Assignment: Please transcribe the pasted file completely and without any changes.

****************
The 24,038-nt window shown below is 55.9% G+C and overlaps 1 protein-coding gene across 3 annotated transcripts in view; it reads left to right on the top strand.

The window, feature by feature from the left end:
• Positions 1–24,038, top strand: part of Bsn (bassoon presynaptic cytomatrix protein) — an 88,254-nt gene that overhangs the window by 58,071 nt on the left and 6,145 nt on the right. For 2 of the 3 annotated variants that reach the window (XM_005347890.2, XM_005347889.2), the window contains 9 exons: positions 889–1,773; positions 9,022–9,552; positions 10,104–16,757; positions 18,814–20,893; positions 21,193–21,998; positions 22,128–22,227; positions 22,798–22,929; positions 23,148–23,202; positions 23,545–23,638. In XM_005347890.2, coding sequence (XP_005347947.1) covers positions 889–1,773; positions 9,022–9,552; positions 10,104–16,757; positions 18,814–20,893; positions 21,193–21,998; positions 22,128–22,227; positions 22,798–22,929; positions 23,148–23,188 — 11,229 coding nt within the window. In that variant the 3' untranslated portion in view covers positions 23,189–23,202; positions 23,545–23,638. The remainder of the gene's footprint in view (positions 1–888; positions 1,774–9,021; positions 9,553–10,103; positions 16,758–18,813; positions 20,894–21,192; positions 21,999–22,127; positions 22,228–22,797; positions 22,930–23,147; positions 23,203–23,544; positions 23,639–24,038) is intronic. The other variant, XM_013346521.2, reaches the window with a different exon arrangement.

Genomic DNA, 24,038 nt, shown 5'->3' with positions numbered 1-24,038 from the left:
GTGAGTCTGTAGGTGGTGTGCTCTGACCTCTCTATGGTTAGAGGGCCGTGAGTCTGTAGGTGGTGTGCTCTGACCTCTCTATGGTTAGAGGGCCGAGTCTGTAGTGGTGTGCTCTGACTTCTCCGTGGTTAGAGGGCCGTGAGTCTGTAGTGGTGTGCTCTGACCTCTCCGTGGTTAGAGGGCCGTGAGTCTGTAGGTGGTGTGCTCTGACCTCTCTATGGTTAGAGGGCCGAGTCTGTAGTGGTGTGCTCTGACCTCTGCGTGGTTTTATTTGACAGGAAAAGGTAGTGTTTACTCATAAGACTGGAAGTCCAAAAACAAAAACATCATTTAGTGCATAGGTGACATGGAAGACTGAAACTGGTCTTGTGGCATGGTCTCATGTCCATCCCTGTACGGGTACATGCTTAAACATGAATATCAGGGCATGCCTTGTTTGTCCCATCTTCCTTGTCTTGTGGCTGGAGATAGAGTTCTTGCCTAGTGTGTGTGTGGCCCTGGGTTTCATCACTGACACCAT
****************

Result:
The 24,038-nt window shown below is 55.9% G+C and overlaps 1 protein-coding gene across 3 annotated transcripts in view; it reads left to right on the top strand.

The window, feature by feature from the left end:
• Positions 1–24,038, top strand: part of Bsn (bassoon presynaptic cytomatrix protein) — an 88,254-nt gene that overhangs the window by 58,071 nt on the left and 6,145 nt on the right. For 2 of the 3 annotated variants that reach the window (XM_005347890.2, XM_005347889.2), the window contains 9 exons: positions 889–1,773; positions 9,022–9,552; positions 10,104–16,757; positions 18,814–20,893; positions 21,193–21,998; positions 22,128–22,227; positions 22,798–22,929; positions 23,148–23,202; positions 23,545–23,638. In XM_005347890.2, coding sequence (XP_005347947.1) covers positions 889–1,773; positions 9,022–9,552; positions 10,104–16,757; positions 18,814–20,893; positions 21,193–21,998; positions 22,128–22,227; positions 22,798–22,929; positions 23,148–23,188 — 11,229 coding nt within the window. In that variant the 3' untranslated portion in view covers positions 23,189–23,202; positions 23,545–23,638. The remainder of the gene's footprint in view (positions 1–888; positions 1,774–9,021; positions 9,553–10,103; positions 16,758–18,813; positions 20,894–21,192; positions 21,999–22,127; positions 22,228–22,797; positions 22,930–23,147; positions 23,203–23,544; positions 23,639–24,038) is intronic. The other variant, XM_013346521.2, reaches the window with a different exon arrangement.

Genomic DNA, 24,038 nt, shown 5'->3' with positions numbered 1-24,038 from the left:
GTGAGTCTGTAGGTGGTGTGCTCTGACCTCTCTATGGTTAGAGGGCCGTGAGTCTGTAGGTGGTGTGCTCTGACCTCTCTATGGTTAGAGGGCCGAGTCTGTAGTGGTGTGCTCTGACTTCTCCGTGGTTAGAGGGCCGTGAGTCTGTAGTGGTGTGCTCTGACCTCTCCGTGGTTAGAGGGCCGTGAGTCTGTAGGTGGTGTGCTCTGACCTCTCTATGGTTAGAGGGCCGAGTCTGTAGTGGTGTGCTCTGACCTCTGCGTGGTTTTATTTGACAGGAAAAGGTAGTGTTTACTCATAAGACTGGAAGTCCAAAAACAAAAACATCATTTAGTGCATAGGTGACATGGAAGACTGAAACTGGTCTTGTGGCATGGTCTCATGTCCATCCCTGTACGGGTACATGCTTAAACATGAATATCAGGGCATGCCTTGTTTGTCCCATCTTCCTTGTCTTGTGGCTGGAGATAGAGTTCTTGCCTAGTGTGTGTGTGGCCCTGGGTTTCATCACTGACACCAT